Thursday, 23 May 2013 00:00
When I became a new dad many years ago, I asked a friend whom I admired how to be a good father. Without missing a beat, he responded simply, “Love their mother.”
As husband to a mom of four and son to a mom of five, I live (you can already guess) in a mom-centric zone, and over time that lesson has become abundantly clear to me. So I thought I’d take a break this week from the usual legislative topics and instead reflect upon the powerful love we celebrate in the middle of May each year.
One need only look around to see that family life is changing fast but even so, I’d say moms are the rock upon which stable families are built, often at great personal sacrifice. And family life is microcosm of how we treat one another in general.
My friend was right then and he’s right now, so in the aftermath of Mother’s Day, we might consider some ways to help moms wherever and whenever we can throughout the year, every day.
In that light, I wanted to bring your attention to two special Long Island programs you might not know about: Momma’s House, with several locations around the island, and Catholic Charities’ Regina Residence in Merrick. These two homegrown residential programs are dedicated to meeting the needs of young, unwed mothers and mothers-to be who unfortunately do not have the support systems necessary to raise their children. This is especially stressful on Long Island with its notoriously high cost of living, where rent or child-care eats up entire paychecks.
Going it alone is simply not an option for these young families. That’s why these programs, supported by people like you, step in to see to the physical, social and emotional well being of both the moms and their babies. They provide structured living environments with scheduled meal times, shared chores, and even study times. They also provide counseling and childcare so the women can finish their educations and find meaningful work. There are even mentoring programs that match the young ladies with successful working women in their communities who become personally involved in their development. It’s in homes like these that the skills for successful family life are learned and over the years, these combined programs have literally sent thousands of young women into the world as confident, independent and loving mothers.
The creativity and dedication shown by Long Islanders in programs like these are perfect examples of the type of citizenship that makes Long Island thrive. That the young women there remain motivated to keep growing and learning in the face of adversity is a testament to the unique power of motherhood.
So maybe this year, now that the flowers have faded and the chocolate’s gone (you probably ate it anyway), you might consider celebrating your own mother or grandmother by volunteering at or supporting the work of these two special Long Island Institutions. You can visit Momma’s House online at www.mommashouse.org or Regina Residence at www.catholiccharities.cc to learn more.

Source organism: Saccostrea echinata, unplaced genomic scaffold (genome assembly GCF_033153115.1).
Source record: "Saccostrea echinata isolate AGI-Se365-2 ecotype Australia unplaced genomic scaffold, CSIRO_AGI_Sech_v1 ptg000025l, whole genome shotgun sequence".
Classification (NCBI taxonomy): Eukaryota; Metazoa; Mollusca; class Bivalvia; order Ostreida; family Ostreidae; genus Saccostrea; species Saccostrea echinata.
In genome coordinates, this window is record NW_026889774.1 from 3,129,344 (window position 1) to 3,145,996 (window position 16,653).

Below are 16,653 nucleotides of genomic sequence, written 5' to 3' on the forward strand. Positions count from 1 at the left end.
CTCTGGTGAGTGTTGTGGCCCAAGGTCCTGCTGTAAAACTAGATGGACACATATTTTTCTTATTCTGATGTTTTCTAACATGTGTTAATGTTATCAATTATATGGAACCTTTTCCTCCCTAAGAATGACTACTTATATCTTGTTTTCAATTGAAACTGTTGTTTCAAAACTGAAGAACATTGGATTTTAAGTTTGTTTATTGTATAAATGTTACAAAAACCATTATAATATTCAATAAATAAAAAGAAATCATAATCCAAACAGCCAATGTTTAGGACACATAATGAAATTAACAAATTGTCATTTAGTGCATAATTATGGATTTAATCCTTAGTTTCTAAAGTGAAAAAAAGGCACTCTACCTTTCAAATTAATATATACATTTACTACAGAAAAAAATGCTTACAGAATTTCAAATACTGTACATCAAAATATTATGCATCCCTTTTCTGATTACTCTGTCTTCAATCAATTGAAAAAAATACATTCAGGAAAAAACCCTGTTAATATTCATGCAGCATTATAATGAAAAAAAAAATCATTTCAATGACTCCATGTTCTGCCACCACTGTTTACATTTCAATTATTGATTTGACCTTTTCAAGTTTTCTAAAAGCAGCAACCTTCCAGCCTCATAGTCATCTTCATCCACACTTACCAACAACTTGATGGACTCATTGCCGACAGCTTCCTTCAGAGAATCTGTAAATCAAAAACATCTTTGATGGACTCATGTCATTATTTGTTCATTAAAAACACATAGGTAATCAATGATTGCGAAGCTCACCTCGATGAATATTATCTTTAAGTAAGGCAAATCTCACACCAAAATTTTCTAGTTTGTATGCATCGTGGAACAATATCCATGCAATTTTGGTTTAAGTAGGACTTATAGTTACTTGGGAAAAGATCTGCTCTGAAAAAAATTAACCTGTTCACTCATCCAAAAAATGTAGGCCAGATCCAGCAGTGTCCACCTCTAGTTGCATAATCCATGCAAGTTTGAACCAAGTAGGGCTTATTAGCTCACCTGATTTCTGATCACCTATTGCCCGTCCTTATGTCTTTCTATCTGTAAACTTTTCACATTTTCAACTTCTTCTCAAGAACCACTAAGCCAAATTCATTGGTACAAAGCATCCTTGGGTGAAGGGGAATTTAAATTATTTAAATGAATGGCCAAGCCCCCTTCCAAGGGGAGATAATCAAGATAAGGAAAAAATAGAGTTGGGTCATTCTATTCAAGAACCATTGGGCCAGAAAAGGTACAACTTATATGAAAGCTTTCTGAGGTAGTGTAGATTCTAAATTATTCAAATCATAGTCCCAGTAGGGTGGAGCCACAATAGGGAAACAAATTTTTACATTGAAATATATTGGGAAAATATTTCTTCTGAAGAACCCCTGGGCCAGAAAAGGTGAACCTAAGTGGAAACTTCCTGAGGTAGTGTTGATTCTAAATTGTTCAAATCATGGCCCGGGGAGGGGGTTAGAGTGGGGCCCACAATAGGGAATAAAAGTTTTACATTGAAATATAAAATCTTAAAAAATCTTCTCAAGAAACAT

Thank God that “mother” is also a verb, not just a noun. To all the moms reading this column, thank you for the love that is uniquely yours to give and may you know that love and respect for all you do extends well beyond your own children.
Wednesday, 26 November 2014 00:00
Thanksgiving is a holiday, a festival, celebration and food fest. Tradition says the first Thanksgiving feast was celebrated by pilgrims and Native Americans back in 1621 to give thanks for their harvest after a harsh winter. Over a century later, George Washington, the nation’s first president, issued a Thanksgiving proclamation in 1789.
Fast forward to 21st century—the modern day Thanksgiving has come a long way since then. What has not changed however is the shared elaborate meal consumed with family and friends in the same spirit of celebration and giving thanks for the blessings.
Saturday, 22 November 2014 00:00
Winthrop University Hospital employee Jeffrey Brenner, a hyperbaric technician with the Life Support Technologies group in Mineola, recently received the American Heart Association’s prestigious Louis J. Acampora Heart Saver Award at a dinner at the Crest Hollow Country Club. The award is named for a Long Island teenager who succumbed to a sporting injury that is understood to have been preventable if a cardiac medical device had been immediately on-scene and applied.
“I hope that I have made a real difference in my town and the world around me to help prevent death and improve the quality of people’s lives” said Brenner.
Thursday, 20 November 2014 00:00
After consecutive seasons of finishing runner-up in the men’s golf Player of the Year for the Skyline Conference, Christian Bleck of St. Joseph’s took home first place in a rather unlikely turn of events.
After a herniated disc caused the Chaminade High School alum to miss every event after the first week of the season until the conference tournament, Bleck returned—without even having the luxury of practicing a full 18 holes—and competed with the best players the conference has to offer.
Thursday, 06 November 2014 00:00
The Mineola Mustang boys cross-country team won the division 4A championship recently at Bethpage State Park. This is the first championship for the program since 1974, ending a 40-year championship drought.
Mineola defeated Seaford, who also entered the undefeated in division competition, 38-20. Overcoming rain and high winds throughout the race, many Mustangs ran personal records for the 5K in route to the victory.